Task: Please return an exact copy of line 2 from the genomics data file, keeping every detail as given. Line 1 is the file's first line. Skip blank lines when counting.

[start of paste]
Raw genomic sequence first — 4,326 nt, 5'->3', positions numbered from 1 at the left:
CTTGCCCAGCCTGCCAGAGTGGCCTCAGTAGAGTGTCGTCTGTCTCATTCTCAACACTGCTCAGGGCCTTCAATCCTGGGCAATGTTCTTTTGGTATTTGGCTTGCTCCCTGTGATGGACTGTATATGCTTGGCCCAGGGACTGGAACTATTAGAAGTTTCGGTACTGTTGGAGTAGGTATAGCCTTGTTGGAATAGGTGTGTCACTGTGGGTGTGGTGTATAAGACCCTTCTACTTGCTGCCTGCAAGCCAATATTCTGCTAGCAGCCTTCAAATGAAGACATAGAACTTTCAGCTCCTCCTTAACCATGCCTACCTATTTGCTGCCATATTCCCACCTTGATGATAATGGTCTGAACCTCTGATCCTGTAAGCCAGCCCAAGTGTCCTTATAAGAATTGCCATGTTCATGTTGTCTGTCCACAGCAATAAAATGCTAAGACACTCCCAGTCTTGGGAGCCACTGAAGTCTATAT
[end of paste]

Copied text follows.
CTTGCCCAGCCTGCCAGAGTGGCCTCAGTAGAGTGTCGTCTGTCTCATTCTCAACACTGCTCAGGGCCTTCAATCCTGGGCAATGTTCTTTTGGTATTTGGCTTGCTCCCTGTGATGGACTGTATATGCTTGGCCCAGGGACTGGAACTATTAGAAGTTTCGGTACTGTTGGAGTAGGTATAGCCTTGTTGGAATAGGTGTGTCACTGTGGGTGTGGTGTATAAGACCCTTCTACTTGCTGCCTGCAAGCCAATATTCTGCTAGCAGCCTTCAAATGAAGACATAGAACTTTCAGCTCCTCCTTAACCATGCCTACCTATTTGCTGCCATATTCCCACCTTGATGATAATGGTCTGAACCTCTGATCCTGTAAGCCAGCCCAAGTGTCCTTATAAGAATTGCCATGTTCATGTTGTCTGTCCACAGCAATAAAATGCTAAGACACTCCCAGTCTTGGGAGCCACTGAAGTCTATAT